There is little to no way to deal with the constant harrasement of various enemies. At the very start, it's very easy to dodge where the enemies are and even easier to dispatch them, but once you get past your first city and the adjoining map, things become a grind that just won't stop. You'll backtrack five feet and need to repeat battles over and over again. Not to mention there is a large mix of maps which have no point to exist other than to exist, creating a scenario in which you have to bust your butt trying to figure out where your objective is while navigating the infinite sea of enemies. It's one thing to have a high encounter rate, but it's another to have an encounter rate so high that you focus more on avoiding fights than you do on actually fighting them.
The characters have very little personal depth and story, they're ultimately stereotypical representations of their professions. The chunky baker is, a chunky baker. The VP himself isn't anything to write home about. Nice hair, great smile, sharp suit, and he doesn't have the intelligence to figure anything out but yet saves the world at the same time.
There is a serious lack of dungeons that have any direction. Panjama Island is full of various dungeons and explorables, but the story only takes you through a small portion of these. If you want to see more you'll need to navigate a map full of enemies. Completely full of enemies. Speaking of dungeons, only a few maps have them and they're more or less "tunnels" from point A to point B than anything resembling a true dungeon. There is I think only four or so real dungeon maps and one of them, the last dungeon, is painful to grind through because enemies are literally stacked on top of each other. The only saving grace is that you unlock "Photon" who has the ability to speed up time, but if you were to pass over him, the grind would seriously be real.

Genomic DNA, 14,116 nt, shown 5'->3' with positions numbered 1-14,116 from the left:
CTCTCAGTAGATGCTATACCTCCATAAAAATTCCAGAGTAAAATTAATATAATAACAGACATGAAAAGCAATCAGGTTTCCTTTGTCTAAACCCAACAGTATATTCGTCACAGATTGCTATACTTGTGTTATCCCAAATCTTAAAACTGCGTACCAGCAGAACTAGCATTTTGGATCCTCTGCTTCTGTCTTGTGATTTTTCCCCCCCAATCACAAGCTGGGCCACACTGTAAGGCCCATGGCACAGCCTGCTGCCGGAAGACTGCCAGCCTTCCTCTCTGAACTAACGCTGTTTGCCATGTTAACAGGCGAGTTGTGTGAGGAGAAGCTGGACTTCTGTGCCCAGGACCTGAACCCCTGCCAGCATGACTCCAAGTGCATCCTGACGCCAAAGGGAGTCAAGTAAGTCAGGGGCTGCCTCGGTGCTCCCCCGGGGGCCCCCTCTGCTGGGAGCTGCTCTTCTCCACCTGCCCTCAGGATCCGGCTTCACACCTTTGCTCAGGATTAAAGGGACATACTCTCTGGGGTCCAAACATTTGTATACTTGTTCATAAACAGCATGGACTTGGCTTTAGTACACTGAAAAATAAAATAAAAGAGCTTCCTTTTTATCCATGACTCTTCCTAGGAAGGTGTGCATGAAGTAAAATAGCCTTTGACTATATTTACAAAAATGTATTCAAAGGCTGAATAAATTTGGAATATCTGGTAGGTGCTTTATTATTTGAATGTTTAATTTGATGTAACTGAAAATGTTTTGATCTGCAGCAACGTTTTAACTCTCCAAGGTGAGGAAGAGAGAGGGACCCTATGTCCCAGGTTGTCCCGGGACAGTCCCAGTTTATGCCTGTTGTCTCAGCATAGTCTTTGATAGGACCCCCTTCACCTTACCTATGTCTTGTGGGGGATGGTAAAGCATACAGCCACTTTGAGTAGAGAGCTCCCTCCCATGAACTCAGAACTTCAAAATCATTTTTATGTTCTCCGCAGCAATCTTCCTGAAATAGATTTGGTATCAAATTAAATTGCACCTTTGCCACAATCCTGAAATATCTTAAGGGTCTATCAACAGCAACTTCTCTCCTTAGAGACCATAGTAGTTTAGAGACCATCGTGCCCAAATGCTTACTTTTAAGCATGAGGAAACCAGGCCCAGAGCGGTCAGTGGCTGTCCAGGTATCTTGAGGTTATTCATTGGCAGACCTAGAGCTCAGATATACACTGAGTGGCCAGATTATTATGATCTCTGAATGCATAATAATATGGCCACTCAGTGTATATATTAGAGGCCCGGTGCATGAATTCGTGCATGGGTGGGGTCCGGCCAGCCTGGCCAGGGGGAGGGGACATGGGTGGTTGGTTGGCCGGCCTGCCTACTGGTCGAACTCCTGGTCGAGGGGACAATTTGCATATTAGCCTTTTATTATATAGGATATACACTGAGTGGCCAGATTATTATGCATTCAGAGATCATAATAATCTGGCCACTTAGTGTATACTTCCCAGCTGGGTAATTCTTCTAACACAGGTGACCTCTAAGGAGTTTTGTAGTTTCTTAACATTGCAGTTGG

Combat can take way too long to let all of the animations run and all of the dialog to play. Even with Photon's speed up, if you're at the point you can one shot enemies, you're still going to have to grind through the menus and wait for the animations to play out. However, it's important to note that the game will let you turn the difficulty down and increase the speed of the game, making it a lot easier to grind through things once you have all of those options unlocked. So it's not as if it isn't aware of these issues and give you options, so again weigh these words with that in mind.
Conclusion and Final Score
Citizens of Earth is worth the money and will be a ton of fun, if you're a fan of collecting fans and Earthbound. For those who aren't big Earthbound fans or looking for a quirky RPG, then I'd highly suggest avoiding it because it's going to come off as a mediocre flash game. However, if you do like Earthbound OR quirky humor and fun classic RPG fun, then this is for sure the game for you. I easily got 20 hours out of it and felt that the content was satisfying and I'm a big RPG fan, so I would guess someone less experienced could get upwards to 30 or 40 hours with exploring and catching all of the fun characters to recruit.
Ultimately, it isn't Tales of Game's Presents Chef Boyardee's Barkley, Shut Up and Jam: Gaiden, Chapter 1 of the Hoopz Barkley SaGa, but it's a great way to pass a few chunks of time and you'll walk away satisfied. If you don't know what the previous title is, what Earthbound is, what mother is, etc. then it might be a bit odd, which is the intent, but odd enough I'd probably pass over. This is truly a enthusists game and is well done with that intent.